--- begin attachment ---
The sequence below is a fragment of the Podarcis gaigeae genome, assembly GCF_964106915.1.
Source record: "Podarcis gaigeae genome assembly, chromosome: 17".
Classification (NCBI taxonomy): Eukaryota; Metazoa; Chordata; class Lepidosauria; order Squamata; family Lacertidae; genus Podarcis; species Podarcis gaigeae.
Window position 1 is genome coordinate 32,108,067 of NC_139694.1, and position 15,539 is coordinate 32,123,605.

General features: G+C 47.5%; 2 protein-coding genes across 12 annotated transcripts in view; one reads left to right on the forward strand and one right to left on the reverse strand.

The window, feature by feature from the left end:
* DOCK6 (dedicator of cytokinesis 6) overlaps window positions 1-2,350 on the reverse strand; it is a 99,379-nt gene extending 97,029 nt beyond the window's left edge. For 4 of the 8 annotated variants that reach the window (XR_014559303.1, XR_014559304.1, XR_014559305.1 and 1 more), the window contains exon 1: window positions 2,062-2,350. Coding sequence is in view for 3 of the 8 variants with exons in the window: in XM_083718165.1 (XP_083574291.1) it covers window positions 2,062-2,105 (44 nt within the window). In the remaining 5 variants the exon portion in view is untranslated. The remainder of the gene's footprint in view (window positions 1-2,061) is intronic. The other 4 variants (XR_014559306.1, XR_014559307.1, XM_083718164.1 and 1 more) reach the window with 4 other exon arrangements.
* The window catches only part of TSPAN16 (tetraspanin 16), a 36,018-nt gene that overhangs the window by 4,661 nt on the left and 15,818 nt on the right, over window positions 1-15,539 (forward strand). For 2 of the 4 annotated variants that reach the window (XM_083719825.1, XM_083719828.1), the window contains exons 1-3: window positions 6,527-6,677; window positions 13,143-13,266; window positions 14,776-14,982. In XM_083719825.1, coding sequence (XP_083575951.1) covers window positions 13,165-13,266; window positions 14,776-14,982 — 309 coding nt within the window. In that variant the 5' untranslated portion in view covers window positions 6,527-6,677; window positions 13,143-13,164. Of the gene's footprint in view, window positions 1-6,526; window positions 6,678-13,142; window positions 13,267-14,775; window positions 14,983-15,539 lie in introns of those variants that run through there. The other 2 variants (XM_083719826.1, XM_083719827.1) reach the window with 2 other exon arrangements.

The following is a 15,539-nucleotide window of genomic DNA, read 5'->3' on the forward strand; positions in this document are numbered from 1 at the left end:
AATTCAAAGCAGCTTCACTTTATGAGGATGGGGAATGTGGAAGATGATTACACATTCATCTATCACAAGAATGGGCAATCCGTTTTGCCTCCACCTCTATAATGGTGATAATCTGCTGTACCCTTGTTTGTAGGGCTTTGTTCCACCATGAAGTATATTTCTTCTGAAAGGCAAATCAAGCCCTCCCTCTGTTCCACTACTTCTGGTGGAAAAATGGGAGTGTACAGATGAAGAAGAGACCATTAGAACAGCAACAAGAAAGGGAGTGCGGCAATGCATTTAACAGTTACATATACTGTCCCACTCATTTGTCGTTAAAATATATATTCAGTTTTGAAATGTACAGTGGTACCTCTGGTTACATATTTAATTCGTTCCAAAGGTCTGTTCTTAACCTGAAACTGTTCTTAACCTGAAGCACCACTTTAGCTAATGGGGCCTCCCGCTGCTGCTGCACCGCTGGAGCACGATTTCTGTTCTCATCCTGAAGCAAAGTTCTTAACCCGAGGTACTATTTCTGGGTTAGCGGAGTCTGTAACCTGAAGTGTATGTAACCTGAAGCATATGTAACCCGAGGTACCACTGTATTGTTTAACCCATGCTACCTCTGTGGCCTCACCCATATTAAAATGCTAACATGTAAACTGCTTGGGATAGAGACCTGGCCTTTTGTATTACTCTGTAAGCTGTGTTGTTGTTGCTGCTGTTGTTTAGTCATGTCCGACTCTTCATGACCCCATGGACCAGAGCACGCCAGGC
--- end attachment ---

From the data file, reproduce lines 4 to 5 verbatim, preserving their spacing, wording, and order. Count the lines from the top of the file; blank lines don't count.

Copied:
Window position 1 is genome coordinate 32,108,067 of NC_139694.1, and position 15,539 is coordinate 32,123,605.

General features: G+C 47.5%; 2 protein-coding genes across 12 annotated transcripts in view; one reads left to right on the forward strand and one right to left on the reverse strand.